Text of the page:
Published by Touchstone on May 28, 1998
Genres: Historical Fiction
Robin Maxwell’s debut novel introduces Anne Boleyn and her daughter Elizabeth: one was queen for a thousand days, the other for more than forty years. Both were passionate, headstrong women, love and hate by Henry VIII.
At the beginning of Elizabeth’s reign, her mother’s private diary is given to her by a mysterious lady. In reading it, the young ruler – herself embroiled in a dangerous love affair – discovers a great deal about her much maligned mother.
Through Anne’s writing, Elizabeth finds an echo of her own dramatic life as a powerful young woman at the center of England’s male establishment and, with the knowledge gained from it, makes a resolution that will change the course of history.
Large portions of The Secret Diary of Anne Boleyn center around the fictional diary entries of Queen Anne Boleyn, second wife to King Henry VIII. Beginning around the time of Anne’s entry into the English court as a Lady in Waiting to Queen Katherine of Aragon in 1522, the diary entries chronicle Henry’s pursuit of Anne, the ascension of Anne to the throne, the birth of the future Queen Elizabeth I, and ultimately ending with Anne’s last night in the Tower of London before her execution on May 19, 1536. Framing Anne’s diary entries is the story of her daughter, Elizabeth, struggling to cope with the demands of being a new monarch, arguing with her councilors about the matter of whether or not to contract a foreign marriage, and deciphering fact from fiction as she learns about the mother she never knew through the diary brought to her by Lady Sommerville, one of the last ladies to see Anne alive in the Tower.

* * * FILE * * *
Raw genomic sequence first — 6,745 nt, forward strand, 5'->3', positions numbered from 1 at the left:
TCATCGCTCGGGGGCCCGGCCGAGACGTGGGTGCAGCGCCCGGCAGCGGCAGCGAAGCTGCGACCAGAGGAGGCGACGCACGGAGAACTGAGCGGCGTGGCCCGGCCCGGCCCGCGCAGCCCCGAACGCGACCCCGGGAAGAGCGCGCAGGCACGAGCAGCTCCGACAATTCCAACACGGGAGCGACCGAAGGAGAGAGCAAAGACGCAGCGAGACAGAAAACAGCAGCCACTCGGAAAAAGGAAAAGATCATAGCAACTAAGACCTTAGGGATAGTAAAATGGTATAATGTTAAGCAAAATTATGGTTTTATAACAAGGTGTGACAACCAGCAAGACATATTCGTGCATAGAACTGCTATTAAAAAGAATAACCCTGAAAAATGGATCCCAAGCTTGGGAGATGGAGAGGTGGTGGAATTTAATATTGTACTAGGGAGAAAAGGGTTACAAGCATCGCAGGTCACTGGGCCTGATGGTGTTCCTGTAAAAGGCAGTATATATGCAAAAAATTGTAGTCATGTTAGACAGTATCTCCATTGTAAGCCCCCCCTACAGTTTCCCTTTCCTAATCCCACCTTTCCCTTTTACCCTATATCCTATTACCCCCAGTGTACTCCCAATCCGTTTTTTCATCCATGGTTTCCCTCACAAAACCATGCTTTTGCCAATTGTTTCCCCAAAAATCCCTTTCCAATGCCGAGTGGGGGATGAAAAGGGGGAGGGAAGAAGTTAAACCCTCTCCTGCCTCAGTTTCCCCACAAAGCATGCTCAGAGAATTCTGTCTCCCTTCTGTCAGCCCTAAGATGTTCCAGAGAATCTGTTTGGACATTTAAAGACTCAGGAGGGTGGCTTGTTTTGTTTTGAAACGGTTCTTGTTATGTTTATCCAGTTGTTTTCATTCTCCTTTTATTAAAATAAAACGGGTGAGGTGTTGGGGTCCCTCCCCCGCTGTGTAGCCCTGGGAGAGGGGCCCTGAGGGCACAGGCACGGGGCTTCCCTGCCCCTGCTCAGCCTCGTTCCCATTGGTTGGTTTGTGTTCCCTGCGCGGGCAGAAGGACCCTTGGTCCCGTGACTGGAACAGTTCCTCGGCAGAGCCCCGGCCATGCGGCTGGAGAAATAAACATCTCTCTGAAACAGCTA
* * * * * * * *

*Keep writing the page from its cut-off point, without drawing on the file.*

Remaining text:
I enjoyed reading this book for a number of reasons. The diary format made it easy to pick up and put down at neat intervals. This is useful for me since I tend to get interrupted a lot when I’m trying to read. That, and I hate putting down my book in the middle of a scene. *grin* Also, the language used in the diary entries seemed to suck me right into the world of the magnificent Tudor court. It brought Anne to life in a way that was so intense and realistic that there were times I almost forgot this was a fictional diary. Finally, I liked how Ms. Maxwell used the content of Anne’s diary entries to reflect lessons Elizabeth needed to learn in her own time. From across time, Anne implores her daughter never to let a man rule her life, to become master of her own destiny, and to recognize her own own worth and power as a woman in a male-dominated society.
Anne Boleyn is a polarizing character from history (with good reason). She is either loved or reviled for her part in bringing about the Protestant Reformation to England and convincing King Henry to divorce Katherine of Aragon and proclaim himself Head of the Church of England. The Secret Diary of Anne Boleyn paints Anne in a favorable light, though not entirely innocent of the machinations of her ambitious family. While this book is not entirely historically accurate, it is an enjoyable read for any lover of Tudor England.